If you don't like it, you can buy something you do like from the 1960s and run it forever.
You make a good point. Plus, manufacturers always say things are going to cost tons of money and do no good when they're resistant to the change. They had the same agrument against catalitic converters and passive restraints.

What I don't understand is why these technologies are always looked at in terms of $$$ or how long it takes for them to pay for themselves. Tons of people pay $800 for a sunroof and $ 1,500 for a Nav system that never pay them back 1 cent. Is it so terrible to spend money to reduce greenhouse emmissions and make the world a better place to breath? Our kids will thank us for it. The fact that you can recoup much or all of the cost by saving fuel is gravy! I just don't get why there is so much resistance to air quality and required efficiency.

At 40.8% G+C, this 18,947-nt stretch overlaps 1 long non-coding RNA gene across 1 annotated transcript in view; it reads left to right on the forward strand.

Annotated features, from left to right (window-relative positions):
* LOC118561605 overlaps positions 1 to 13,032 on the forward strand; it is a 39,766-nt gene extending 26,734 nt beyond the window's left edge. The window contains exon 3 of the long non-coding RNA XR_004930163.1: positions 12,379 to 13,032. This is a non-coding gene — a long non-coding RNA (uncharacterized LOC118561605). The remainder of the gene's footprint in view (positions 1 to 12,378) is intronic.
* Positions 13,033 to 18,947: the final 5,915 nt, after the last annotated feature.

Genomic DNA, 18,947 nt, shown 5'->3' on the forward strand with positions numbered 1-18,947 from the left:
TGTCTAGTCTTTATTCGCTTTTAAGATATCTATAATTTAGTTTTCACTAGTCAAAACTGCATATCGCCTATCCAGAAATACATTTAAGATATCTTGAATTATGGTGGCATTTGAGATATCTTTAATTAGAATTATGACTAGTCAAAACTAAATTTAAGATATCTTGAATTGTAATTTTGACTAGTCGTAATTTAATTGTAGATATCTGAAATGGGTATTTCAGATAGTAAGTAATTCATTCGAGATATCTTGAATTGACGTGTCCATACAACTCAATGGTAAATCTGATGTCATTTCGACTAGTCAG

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If you don't like it, you can buy something you do like from the 1960s and run it forever.
Sounds like a good idea...

I've been thinking about restoring a '67 - '69 Rambler with an inline 6 cylinder and a 3 speed manual.

They got around 25mpg, have very little that will break on them, and a good fairly rust free 4 door or wagon example won't cost much to buy.

Plus, it only needs a safety inspection because it's 25 years or older.

It won't do 0-60 in 5.5 seconds, but in Houston traffic who cares?

:eek: